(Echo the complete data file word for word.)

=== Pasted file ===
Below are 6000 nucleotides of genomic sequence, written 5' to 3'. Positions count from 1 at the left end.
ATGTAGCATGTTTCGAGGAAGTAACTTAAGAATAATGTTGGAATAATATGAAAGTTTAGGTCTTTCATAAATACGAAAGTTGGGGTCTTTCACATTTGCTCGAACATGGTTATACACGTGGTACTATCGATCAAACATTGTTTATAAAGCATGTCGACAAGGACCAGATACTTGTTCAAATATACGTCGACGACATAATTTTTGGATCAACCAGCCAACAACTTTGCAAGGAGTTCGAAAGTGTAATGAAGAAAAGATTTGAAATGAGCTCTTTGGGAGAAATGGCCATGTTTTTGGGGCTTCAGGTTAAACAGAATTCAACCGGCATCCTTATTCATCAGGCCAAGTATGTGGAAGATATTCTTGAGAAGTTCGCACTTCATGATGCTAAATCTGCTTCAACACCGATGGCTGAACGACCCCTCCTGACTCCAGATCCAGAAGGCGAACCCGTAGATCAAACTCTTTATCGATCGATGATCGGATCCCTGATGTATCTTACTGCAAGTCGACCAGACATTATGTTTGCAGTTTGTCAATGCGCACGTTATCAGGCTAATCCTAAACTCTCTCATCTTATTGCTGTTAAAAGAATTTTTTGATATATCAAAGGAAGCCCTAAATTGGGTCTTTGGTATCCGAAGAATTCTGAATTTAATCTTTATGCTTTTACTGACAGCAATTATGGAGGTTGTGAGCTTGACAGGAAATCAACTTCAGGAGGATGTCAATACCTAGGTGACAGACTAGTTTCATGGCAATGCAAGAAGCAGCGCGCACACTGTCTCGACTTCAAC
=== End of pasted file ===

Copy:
Below are 6000 nucleotides of genomic sequence, written 5' to 3'. Positions count from 1 at the left end.
ATGTAGCATGTTTCGAGGAAGTAACTTAAGAATAATGTTGGAATAATATGAAAGTTTAGGTCTTTCATAAATACGAAAGTTGGGGTCTTTCACATTTGCTCGAACATGGTTATACACGTGGTACTATCGATCAAACATTGTTTATAAAGCATGTCGACAAGGACCAGATACTTGTTCAAATATACGTCGACGACATAATTTTTGGATCAACCAGCCAACAACTTTGCAAGGAGTTCGAAAGTGTAATGAAGAAAAGATTTGAAATGAGCTCTTTGGGAGAAATGGCCATGTTTTTGGGGCTTCAGGTTAAACAGAATTCAACCGGCATCCTTATTCATCAGGCCAAGTATGTGGAAGATATTCTTGAGAAGTTCGCACTTCATGATGCTAAATCTGCTTCAACACCGATGGCTGAACGACCCCTCCTGACTCCAGATCCAGAAGGCGAACCCGTAGATCAAACTCTTTATCGATCGATGATCGGATCCCTGATGTATCTTACTGCAAGTCGACCAGACATTATGTTTGCAGTTTGTCAATGCGCACGTTATCAGGCTAATCCTAAACTCTCTCATCTTATTGCTGTTAAAAGAATTTTTTGATATATCAAAGGAAGCCCTAAATTGGGTCTTTGGTATCCGAAGAATTCTGAATTTAATCTTTATGCTTTTACTGACAGCAATTATGGAGGTTGTGAGCTTGACAGGAAATCAACTTCAGGAGGATGTCAATACCTAGGTGACAGACTAGTTTCATGGCAATGCAAGAAGCAGCGCGCACACTGTCTCGACTTCAAC